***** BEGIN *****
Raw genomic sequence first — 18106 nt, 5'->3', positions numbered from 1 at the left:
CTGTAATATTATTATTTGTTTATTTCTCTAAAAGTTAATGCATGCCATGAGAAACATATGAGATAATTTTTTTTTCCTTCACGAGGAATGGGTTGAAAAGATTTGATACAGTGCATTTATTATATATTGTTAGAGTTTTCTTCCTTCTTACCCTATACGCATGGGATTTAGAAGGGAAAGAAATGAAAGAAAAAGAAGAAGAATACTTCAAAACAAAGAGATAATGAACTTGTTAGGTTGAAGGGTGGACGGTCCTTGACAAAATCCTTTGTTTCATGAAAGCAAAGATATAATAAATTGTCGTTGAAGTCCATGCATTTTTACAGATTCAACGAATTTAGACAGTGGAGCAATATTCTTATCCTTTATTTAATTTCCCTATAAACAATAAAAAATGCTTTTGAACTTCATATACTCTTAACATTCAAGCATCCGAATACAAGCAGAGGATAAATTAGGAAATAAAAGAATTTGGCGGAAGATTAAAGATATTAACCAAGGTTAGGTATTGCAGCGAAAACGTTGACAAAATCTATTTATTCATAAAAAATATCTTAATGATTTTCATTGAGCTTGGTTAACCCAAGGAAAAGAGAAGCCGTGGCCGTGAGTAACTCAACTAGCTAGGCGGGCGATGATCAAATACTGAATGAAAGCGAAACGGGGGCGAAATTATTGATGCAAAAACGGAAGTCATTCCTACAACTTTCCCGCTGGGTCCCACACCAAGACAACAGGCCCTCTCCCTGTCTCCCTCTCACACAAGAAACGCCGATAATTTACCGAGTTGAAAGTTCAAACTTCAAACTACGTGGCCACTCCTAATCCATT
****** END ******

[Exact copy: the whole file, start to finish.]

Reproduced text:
Raw genomic sequence first — 18106 nt, 5'->3', positions numbered from 1 at the left:
CTGTAATATTATTATTTGTTTATTTCTCTAAAAGTTAATGCATGCCATGAGAAACATATGAGATAATTTTTTTTTCCTTCACGAGGAATGGGTTGAAAAGATTTGATACAGTGCATTTATTATATATTGTTAGAGTTTTCTTCCTTCTTACCCTATACGCATGGGATTTAGAAGGGAAAGAAATGAAAGAAAAAGAAGAAGAATACTTCAAAACAAAGAGATAATGAACTTGTTAGGTTGAAGGGTGGACGGTCCTTGACAAAATCCTTTGTTTCATGAAAGCAAAGATATAATAAATTGTCGTTGAAGTCCATGCATTTTTACAGATTCAACGAATTTAGACAGTGGAGCAATATTCTTATCCTTTATTTAATTTCCCTATAAACAATAAAAAATGCTTTTGAACTTCATATACTCTTAACATTCAAGCATCCGAATACAAGCAGAGGATAAATTAGGAAATAAAAGAATTTGGCGGAAGATTAAAGATATTAACCAAGGTTAGGTATTGCAGCGAAAACGTTGACAAAATCTATTTATTCATAAAAAATATCTTAATGATTTTCATTGAGCTTGGTTAACCCAAGGAAAAGAGAAGCCGTGGCCGTGAGTAACTCAACTAGCTAGGCGGGCGATGATCAAATACTGAATGAAAGCGAAACGGGGGCGAAATTATTGATGCAAAAACGGAAGTCATTCCTACAACTTTCCCGCTGGGTCCCACACCAAGACAACAGGCCCTCTCCCTGTCTCCCTCTCACACAAGAAACGCCGATAATTTACCGAGTTGAAAGTTCAAACTTCAAACTACGTGGCCACTCCTAATCCATT